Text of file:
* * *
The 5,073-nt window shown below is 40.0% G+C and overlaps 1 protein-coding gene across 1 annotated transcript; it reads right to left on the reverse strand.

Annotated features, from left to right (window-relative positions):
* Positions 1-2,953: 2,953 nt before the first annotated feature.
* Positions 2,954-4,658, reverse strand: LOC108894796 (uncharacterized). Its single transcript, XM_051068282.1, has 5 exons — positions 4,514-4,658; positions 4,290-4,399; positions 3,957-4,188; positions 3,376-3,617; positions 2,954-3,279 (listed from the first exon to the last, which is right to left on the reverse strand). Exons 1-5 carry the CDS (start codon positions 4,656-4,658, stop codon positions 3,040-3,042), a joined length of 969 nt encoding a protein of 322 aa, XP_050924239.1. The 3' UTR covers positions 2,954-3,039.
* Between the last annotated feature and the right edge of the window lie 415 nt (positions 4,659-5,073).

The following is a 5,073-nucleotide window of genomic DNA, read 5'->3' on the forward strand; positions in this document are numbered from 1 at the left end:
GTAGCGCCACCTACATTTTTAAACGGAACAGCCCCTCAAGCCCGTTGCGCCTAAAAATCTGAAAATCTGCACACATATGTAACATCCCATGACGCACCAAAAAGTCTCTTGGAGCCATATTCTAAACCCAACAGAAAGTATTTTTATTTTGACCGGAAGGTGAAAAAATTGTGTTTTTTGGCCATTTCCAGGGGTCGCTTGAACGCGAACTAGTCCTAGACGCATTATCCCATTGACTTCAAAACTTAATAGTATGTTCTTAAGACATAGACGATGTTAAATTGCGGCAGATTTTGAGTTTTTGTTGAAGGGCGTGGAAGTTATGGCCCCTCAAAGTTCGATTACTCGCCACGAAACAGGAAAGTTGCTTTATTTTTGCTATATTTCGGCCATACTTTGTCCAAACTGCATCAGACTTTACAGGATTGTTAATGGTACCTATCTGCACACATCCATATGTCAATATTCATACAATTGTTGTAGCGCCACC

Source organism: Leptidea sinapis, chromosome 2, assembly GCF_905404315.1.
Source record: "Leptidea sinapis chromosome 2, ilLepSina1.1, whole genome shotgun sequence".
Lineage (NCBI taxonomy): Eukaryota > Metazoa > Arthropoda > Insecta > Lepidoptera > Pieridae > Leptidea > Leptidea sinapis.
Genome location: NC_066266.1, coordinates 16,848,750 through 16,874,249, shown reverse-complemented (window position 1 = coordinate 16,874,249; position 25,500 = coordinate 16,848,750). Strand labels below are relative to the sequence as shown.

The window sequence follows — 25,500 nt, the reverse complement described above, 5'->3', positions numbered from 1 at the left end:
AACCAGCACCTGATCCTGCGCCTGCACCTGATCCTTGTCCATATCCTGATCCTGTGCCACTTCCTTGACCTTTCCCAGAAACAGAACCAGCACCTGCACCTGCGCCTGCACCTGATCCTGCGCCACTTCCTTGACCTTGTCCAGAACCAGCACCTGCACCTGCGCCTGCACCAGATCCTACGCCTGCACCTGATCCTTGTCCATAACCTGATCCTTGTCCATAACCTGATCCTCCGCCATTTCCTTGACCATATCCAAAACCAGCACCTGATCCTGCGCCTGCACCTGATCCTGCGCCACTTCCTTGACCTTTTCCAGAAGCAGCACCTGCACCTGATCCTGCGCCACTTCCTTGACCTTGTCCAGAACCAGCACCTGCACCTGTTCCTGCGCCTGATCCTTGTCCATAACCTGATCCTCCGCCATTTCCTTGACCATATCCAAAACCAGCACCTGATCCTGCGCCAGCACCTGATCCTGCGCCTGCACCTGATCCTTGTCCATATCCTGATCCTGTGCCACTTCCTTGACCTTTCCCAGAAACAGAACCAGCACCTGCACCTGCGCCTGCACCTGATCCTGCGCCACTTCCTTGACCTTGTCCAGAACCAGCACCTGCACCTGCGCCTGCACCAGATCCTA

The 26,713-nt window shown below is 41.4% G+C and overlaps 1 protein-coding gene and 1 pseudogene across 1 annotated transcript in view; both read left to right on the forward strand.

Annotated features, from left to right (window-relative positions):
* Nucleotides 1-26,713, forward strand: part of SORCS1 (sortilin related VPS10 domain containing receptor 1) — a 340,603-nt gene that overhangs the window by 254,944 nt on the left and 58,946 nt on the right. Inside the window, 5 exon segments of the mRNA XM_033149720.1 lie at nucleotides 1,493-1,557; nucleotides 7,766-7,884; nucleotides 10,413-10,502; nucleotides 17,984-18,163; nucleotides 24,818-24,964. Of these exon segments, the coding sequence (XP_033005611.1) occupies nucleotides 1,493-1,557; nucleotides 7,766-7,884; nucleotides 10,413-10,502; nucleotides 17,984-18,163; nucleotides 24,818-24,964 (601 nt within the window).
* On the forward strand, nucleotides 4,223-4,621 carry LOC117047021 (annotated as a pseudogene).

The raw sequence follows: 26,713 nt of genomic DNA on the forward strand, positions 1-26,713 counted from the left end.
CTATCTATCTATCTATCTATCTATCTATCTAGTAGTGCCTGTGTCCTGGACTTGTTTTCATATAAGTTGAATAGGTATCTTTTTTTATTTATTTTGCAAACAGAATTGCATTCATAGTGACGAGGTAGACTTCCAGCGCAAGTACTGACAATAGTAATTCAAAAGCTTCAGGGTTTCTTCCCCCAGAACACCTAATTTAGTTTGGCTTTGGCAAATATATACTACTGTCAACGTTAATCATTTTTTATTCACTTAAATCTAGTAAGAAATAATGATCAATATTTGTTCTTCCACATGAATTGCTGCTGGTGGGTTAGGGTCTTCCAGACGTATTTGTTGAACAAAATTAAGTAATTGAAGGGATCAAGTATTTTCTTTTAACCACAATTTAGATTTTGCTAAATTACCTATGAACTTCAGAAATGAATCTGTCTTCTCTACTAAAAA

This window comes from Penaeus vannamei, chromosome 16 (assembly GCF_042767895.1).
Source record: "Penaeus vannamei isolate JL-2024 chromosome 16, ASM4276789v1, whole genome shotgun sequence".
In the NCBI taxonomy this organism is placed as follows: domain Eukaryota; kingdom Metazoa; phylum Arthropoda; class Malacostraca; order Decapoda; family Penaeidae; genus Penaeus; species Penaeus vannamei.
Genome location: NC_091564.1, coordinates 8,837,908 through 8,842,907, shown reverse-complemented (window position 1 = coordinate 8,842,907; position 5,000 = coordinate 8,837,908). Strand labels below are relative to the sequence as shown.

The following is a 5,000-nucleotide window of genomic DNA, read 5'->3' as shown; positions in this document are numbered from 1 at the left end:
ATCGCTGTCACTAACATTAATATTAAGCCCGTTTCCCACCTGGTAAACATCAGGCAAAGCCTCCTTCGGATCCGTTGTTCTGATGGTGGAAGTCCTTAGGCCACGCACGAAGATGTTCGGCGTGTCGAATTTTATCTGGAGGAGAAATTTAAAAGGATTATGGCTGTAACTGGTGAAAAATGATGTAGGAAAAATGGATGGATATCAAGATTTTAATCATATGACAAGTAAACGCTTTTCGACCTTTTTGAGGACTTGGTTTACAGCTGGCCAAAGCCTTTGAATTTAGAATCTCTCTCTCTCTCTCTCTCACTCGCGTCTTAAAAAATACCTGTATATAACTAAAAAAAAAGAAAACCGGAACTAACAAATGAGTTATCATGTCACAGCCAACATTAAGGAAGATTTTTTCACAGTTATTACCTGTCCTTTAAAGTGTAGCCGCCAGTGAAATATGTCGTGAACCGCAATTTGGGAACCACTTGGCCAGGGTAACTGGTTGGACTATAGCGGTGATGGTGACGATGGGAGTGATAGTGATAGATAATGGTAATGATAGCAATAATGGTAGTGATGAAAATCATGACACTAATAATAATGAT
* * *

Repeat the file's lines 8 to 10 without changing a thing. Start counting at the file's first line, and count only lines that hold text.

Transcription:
Source organism: Leptidea sinapis, chromosome 2, assembly GCF_905404315.1.
Source record: "Leptidea sinapis chromosome 2, ilLepSina1.1, whole genome shotgun sequence".
Lineage (NCBI taxonomy): Eukaryota > Metazoa > Arthropoda > Insecta > Lepidoptera > Pieridae > Leptidea > Leptidea sinapis.